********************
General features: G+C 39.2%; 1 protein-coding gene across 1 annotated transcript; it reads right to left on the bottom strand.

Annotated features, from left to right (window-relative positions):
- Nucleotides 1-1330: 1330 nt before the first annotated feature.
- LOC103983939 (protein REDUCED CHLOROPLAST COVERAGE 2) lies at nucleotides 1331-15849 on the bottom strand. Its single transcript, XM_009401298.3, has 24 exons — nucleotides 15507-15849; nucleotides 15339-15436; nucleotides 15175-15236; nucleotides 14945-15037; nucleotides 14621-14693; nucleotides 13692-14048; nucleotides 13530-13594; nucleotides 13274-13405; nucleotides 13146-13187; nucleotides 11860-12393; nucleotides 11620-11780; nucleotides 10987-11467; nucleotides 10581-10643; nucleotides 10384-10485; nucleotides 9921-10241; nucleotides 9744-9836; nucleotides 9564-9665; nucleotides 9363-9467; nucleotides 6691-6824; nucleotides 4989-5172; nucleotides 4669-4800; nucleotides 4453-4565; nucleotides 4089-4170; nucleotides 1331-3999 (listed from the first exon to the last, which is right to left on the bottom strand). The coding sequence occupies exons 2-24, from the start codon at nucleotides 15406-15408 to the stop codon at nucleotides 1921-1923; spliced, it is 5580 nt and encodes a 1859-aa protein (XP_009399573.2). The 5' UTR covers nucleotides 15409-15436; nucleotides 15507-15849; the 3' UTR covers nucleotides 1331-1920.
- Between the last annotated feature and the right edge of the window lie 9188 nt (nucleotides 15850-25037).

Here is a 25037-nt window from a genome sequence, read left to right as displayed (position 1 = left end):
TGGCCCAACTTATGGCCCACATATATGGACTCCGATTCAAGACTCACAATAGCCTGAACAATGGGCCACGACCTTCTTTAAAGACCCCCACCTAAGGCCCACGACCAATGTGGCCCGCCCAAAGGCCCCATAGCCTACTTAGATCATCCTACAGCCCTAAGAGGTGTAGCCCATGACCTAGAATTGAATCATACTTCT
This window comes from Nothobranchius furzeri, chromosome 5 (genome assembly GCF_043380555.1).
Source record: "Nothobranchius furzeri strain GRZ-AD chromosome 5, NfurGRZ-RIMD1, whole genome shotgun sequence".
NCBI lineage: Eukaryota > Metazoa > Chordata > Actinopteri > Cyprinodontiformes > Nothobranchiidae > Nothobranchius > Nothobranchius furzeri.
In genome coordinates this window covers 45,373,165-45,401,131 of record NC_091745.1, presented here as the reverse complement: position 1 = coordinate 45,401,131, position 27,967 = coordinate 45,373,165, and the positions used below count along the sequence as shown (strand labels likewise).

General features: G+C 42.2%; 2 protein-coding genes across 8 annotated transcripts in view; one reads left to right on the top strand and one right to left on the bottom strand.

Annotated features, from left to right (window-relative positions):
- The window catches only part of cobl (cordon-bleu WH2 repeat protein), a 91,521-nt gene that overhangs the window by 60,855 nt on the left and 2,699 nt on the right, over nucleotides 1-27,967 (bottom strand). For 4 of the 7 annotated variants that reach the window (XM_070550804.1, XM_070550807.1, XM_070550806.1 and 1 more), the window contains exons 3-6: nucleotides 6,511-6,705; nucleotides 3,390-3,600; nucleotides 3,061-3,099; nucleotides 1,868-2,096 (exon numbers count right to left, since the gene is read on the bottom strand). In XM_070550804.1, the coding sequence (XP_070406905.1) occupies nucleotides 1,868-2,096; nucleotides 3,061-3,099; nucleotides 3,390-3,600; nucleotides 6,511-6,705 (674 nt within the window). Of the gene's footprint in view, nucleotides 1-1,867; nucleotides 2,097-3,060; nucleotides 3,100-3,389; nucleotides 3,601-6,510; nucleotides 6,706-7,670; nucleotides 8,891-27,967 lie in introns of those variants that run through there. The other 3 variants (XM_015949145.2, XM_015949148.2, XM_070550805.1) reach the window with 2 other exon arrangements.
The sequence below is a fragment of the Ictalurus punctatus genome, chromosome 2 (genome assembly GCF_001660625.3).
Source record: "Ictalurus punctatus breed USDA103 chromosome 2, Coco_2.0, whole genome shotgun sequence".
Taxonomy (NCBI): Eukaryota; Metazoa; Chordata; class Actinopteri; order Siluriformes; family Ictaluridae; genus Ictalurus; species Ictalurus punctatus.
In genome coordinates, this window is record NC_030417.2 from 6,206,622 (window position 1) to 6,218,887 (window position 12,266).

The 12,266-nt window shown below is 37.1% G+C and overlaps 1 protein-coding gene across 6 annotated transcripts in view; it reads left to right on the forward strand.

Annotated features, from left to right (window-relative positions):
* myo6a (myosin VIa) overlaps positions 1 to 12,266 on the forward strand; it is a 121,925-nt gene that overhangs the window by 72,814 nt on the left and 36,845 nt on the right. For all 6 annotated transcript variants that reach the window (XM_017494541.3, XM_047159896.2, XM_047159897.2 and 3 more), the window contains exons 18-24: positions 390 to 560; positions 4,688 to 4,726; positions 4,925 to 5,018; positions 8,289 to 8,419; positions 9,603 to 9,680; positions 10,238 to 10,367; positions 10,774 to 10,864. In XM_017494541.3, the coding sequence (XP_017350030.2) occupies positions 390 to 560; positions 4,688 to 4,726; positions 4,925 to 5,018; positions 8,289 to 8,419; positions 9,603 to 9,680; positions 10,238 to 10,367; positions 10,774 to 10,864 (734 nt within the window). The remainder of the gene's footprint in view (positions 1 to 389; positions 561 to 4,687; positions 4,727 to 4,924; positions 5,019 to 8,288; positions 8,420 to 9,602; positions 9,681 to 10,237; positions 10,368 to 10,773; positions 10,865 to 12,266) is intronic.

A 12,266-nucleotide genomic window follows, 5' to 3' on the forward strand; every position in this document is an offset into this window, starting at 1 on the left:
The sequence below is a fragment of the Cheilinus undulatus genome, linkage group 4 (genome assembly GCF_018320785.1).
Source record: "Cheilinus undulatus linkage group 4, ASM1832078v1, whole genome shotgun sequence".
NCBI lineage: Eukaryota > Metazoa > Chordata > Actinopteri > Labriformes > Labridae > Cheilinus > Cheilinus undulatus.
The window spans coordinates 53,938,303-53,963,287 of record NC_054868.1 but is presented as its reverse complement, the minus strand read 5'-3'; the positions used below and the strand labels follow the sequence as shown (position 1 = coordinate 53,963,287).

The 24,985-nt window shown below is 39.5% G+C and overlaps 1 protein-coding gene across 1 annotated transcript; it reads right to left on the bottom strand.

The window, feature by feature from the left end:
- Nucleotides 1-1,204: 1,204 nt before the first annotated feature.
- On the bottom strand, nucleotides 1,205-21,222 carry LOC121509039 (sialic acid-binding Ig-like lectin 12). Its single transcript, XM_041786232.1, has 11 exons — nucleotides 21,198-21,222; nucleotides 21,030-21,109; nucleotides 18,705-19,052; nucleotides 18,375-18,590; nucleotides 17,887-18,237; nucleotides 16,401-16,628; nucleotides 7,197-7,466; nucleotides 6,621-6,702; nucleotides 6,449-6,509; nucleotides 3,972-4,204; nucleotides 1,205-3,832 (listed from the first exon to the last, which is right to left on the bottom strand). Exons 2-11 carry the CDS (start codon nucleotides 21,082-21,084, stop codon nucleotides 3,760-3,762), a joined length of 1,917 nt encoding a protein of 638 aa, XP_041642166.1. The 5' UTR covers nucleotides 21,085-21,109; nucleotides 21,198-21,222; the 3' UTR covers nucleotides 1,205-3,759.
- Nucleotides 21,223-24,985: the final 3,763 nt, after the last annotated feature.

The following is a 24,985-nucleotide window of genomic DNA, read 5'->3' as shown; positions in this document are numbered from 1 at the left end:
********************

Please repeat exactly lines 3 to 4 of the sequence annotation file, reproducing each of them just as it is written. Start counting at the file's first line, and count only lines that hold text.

- Nucleotides 1-1330: 1330 nt before the first annotated feature.
- LOC103983939 (protein REDUCED CHLOROPLAST COVERAGE 2) lies at nucleotides 1331-15849 on the bottom strand. Its single transcript, XM_009401298.3, has 24 exons — nucleotides 15507-15849; nucleotides 15339-15436; nucleotides 15175-15236; nucleotides 14945-15037; nucleotides 14621-14693; nucleotides 13692-14048; nucleotides 13530-13594; nucleotides 13274-13405; nucleotides 13146-13187; nucleotides 11860-12393; nucleotides 11620-11780; nucleotides 10987-11467; nucleotides 10581-10643; nucleotides 10384-10485; nucleotides 9921-10241; nucleotides 9744-9836; nucleotides 9564-9665; nucleotides 9363-9467; nucleotides 6691-6824; nucleotides 4989-5172; nucleotides 4669-4800; nucleotides 4453-4565; nucleotides 4089-4170; nucleotides 1331-3999 (listed from the first exon to the last, which is right to left on the bottom strand). The coding sequence occupies exons 2-24, from the start codon at nucleotides 15406-15408 to the stop codon at nucleotides 1921-1923; spliced, it is 5580 nt and encodes a 1859-aa protein (XP_009399573.2). The 5' UTR covers nucleotides 15409-15436; nucleotides 15507-15849; the 3' UTR covers nucleotides 1331-1920.